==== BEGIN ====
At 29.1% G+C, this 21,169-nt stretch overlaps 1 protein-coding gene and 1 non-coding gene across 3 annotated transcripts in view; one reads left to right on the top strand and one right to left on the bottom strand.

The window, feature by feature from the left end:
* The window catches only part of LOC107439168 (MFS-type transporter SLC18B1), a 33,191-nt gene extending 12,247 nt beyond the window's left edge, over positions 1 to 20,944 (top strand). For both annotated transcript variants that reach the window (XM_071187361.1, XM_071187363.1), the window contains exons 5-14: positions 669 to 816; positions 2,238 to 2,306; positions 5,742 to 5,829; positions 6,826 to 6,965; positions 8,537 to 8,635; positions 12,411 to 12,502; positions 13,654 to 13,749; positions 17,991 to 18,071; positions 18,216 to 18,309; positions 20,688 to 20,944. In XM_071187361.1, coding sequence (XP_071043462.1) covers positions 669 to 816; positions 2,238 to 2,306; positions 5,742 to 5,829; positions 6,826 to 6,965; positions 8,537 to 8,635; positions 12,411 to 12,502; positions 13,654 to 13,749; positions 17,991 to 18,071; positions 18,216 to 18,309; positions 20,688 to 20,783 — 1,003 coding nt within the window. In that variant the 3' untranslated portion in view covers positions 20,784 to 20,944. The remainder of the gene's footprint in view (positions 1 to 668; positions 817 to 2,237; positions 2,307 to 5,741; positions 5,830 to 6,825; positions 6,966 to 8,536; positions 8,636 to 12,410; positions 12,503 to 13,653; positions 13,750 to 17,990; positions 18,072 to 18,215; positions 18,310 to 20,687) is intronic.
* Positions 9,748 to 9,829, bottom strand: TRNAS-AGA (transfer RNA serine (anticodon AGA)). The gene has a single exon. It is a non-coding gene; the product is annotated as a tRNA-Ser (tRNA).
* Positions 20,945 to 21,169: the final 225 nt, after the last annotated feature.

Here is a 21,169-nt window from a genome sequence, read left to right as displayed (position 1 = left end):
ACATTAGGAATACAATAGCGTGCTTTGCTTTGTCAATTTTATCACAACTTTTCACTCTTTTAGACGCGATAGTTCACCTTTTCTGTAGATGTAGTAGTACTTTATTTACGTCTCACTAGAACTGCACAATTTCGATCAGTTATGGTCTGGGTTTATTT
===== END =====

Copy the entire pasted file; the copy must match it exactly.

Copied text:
At 29.1% G+C, this 21,169-nt stretch overlaps 1 protein-coding gene and 1 non-coding gene across 3 annotated transcripts in view; one reads left to right on the top strand and one right to left on the bottom strand.

The window, feature by feature from the left end:
* The window catches only part of LOC107439168 (MFS-type transporter SLC18B1), a 33,191-nt gene extending 12,247 nt beyond the window's left edge, over positions 1 to 20,944 (top strand). For both annotated transcript variants that reach the window (XM_071187361.1, XM_071187363.1), the window contains exons 5-14: positions 669 to 816; positions 2,238 to 2,306; positions 5,742 to 5,829; positions 6,826 to 6,965; positions 8,537 to 8,635; positions 12,411 to 12,502; positions 13,654 to 13,749; positions 17,991 to 18,071; positions 18,216 to 18,309; positions 20,688 to 20,944. In XM_071187361.1, coding sequence (XP_071043462.1) covers positions 669 to 816; positions 2,238 to 2,306; positions 5,742 to 5,829; positions 6,826 to 6,965; positions 8,537 to 8,635; positions 12,411 to 12,502; positions 13,654 to 13,749; positions 17,991 to 18,071; positions 18,216 to 18,309; positions 20,688 to 20,783 — 1,003 coding nt within the window. In that variant the 3' untranslated portion in view covers positions 20,784 to 20,944. The remainder of the gene's footprint in view (positions 1 to 668; positions 817 to 2,237; positions 2,307 to 5,741; positions 5,830 to 6,825; positions 6,966 to 8,536; positions 8,636 to 12,410; positions 12,503 to 13,653; positions 13,750 to 17,990; positions 18,072 to 18,215; positions 18,310 to 20,687) is intronic.
* Positions 9,748 to 9,829, bottom strand: TRNAS-AGA (transfer RNA serine (anticodon AGA)). The gene has a single exon. It is a non-coding gene; the product is annotated as a tRNA-Ser (tRNA).
* Positions 20,945 to 21,169: the final 225 nt, after the last annotated feature.

Here is a 21,169-nt window from a genome sequence, read left to right as displayed (position 1 = left end):
ACATTAGGAATACAATAGCGTGCTTTGCTTTGTCAATTTTATCACAACTTTTCACTCTTTTAGACGCGATAGTTCACCTTTTCTGTAGATGTAGTAGTACTTTATTTACGTCTCACTAGAACTGCACAATTTCGATCAGTTATGGTCTGGGTTTATTT